It is a near certainty nobody will hear us calling.

            No one ever hears us.

            Jakey has gotten up from his fall and is staring at me, perched on his bike with unperturbed confidence, as if he’d never been bleeding on the ground holding his knee, persuading himself not to cry.

            With my silence, I tell him to go home, get cleaned up, eat dinner, rest—but suddenly Jakey is cycling no-handed toward my bench. He’s going so fast. Too fast.

            It seems I might soon become a casualty.

            Jakey skids to an enthusiastic stop in front of me. Muddy ruts where his tires are.

            This is the moment we both realize he’s trying to prove something.

            I represent the half of us that knows what it is.

            He may not look it, but he’s already a man. No doubt.

            “What’s your name?” he asks.

            “Valerie,” I say, “but sometimes people call me Val.”

            It isn’t true. Nobody ever calls me Val. I’d really like it if they did.

            “What does the word prescience mean?” Jakey asks, as if not registering my answer. His bright blue hat tilts slightly on his head, still dented.

            Blood drains from a small gash below his knee and begins to dry.

            I don’t know what to say, so I don’t say anything. I have no firm idea as to what the word prescience means. The question has surprised me and the sun is just out from behind a cloud, intense and blatant, and I’m squinting at a boy whose name I’m imagining solely so I don’t have to learn what he’s really called.

            “You don’t know what it means, do you, Val?” Jakey says. “My mom didn’t either.”

            “......That’s too bad.”

            “I know what it means. In case you’re wondering. I looked it up on my phone this morning even though I wasn’t supposed to.”

            Jakey takes off his hat, punches the dent out of it, and bends the bill mercilessly. He places the hat back on his head, backwards this time. His movements seem foregone conclusions—habitual and primitive.             They exert the energy of ancient private rituals.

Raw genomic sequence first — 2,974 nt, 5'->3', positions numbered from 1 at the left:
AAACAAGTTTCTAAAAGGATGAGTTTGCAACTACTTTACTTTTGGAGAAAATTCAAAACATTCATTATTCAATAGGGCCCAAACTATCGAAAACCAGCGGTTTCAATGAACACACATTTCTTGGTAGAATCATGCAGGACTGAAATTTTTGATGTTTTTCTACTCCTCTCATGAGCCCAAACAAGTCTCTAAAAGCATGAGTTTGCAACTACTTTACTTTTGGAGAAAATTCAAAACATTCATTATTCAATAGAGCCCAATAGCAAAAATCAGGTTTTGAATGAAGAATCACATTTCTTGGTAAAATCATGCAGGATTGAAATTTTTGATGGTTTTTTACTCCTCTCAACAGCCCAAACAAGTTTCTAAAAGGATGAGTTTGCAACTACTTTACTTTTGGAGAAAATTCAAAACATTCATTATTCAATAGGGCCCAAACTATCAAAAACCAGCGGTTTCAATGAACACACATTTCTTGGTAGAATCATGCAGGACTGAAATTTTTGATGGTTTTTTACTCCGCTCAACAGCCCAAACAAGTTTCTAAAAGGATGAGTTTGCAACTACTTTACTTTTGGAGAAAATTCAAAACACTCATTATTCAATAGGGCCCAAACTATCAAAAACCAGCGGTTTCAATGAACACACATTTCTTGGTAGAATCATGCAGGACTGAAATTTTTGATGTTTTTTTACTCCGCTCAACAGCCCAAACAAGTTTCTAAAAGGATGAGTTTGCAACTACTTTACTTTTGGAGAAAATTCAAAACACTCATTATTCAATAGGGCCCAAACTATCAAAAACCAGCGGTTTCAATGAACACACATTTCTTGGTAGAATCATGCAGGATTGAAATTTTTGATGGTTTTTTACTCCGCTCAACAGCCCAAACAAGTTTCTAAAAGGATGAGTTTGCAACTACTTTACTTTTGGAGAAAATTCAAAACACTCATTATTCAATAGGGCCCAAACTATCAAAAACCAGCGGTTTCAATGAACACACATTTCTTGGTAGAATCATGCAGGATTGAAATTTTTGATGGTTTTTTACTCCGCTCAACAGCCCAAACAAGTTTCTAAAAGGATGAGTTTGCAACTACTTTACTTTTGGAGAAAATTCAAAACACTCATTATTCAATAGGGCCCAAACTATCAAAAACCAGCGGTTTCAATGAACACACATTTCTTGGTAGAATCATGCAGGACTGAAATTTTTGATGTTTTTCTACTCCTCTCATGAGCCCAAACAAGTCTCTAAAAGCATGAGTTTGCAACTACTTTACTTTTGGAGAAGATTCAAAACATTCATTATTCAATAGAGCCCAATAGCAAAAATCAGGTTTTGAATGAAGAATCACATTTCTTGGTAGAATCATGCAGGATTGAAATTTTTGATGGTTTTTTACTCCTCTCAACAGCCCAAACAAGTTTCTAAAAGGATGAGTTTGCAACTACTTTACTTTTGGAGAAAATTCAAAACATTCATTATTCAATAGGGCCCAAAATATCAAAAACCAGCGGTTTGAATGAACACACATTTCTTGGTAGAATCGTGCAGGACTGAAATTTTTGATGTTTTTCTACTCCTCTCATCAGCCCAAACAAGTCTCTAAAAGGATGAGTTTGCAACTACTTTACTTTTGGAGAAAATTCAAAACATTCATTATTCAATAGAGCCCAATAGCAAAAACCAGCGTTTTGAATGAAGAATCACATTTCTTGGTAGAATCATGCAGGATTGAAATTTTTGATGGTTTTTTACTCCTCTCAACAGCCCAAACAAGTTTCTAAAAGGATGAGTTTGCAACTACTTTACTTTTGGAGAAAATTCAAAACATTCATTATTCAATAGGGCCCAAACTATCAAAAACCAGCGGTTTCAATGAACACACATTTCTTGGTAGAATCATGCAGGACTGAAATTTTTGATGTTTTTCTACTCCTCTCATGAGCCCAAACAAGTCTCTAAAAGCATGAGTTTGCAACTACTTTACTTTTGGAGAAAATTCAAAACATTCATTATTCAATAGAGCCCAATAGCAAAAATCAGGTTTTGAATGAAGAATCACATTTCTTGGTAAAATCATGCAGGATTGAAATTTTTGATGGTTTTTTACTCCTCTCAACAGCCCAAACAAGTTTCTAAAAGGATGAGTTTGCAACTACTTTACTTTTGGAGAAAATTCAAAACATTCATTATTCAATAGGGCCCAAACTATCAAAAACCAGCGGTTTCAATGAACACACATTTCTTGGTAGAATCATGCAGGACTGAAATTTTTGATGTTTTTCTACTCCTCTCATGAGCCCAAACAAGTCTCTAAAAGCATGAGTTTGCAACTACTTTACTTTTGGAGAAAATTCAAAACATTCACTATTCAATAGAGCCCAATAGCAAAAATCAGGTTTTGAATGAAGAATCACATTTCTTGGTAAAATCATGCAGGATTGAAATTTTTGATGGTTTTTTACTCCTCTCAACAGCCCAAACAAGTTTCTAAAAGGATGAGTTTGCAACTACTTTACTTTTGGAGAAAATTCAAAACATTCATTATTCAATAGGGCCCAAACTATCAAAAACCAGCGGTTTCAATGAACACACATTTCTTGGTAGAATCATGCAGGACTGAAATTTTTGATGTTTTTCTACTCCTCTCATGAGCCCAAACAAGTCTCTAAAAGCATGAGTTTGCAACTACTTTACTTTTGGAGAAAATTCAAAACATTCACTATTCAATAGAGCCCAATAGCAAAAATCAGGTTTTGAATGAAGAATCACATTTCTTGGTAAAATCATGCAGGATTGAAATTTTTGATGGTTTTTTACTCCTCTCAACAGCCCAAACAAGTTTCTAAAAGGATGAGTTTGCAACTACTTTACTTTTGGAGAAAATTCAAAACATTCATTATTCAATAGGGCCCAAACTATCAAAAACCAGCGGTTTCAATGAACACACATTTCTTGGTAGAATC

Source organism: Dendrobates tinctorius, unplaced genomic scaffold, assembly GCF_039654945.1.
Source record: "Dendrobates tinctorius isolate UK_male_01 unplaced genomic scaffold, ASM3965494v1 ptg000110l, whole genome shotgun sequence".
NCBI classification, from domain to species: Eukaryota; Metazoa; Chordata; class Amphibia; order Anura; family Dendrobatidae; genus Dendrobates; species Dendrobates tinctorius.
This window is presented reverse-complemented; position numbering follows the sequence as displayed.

“Why weren’t you supposed to look it up?” I ask. I don’t know how else to contribute to what is now showing early signs of becoming less a conversation, and more an unplanned outdoor performance starring only Jakey.

            Jakey uses all pauses to stare off into the distance, toward the ravine. Jakey bikes away to pop a couple of gimpy wheelies. Jakey ignores the blood below his knee with a peculiar obliviousness—the kind that can only be born of a baseless defiance left unmitigated across many generations. Jakey speeds away as if to flee, only to come skidding right back. Jakey spits dime-sized phlegm onto the ground.

            “Well today I had to tell the class an idea for what I thought the word meant using only ‘pre’ and ‘science’. Without using a dictionary basically. My teacher said it’s cheating—to use our phones for everything. She says we should have to think.”

            “Oh?”

            “Yeah.”

            My one current desire is for Jakey to leave so I can go home to Henry, who is waiting for me. It’s too bright out and I remain unaware of Jakey’s intentions for both the duration and content of our budding conversation. I feel as if I’ve been dealt into a game in which I’m the only player without cards.

I haven’t been told the rules. Why did I even come to the park in the first place.

            “Do you want to know how I pulled it off?” Jakey asks.

            “Pulled what off?”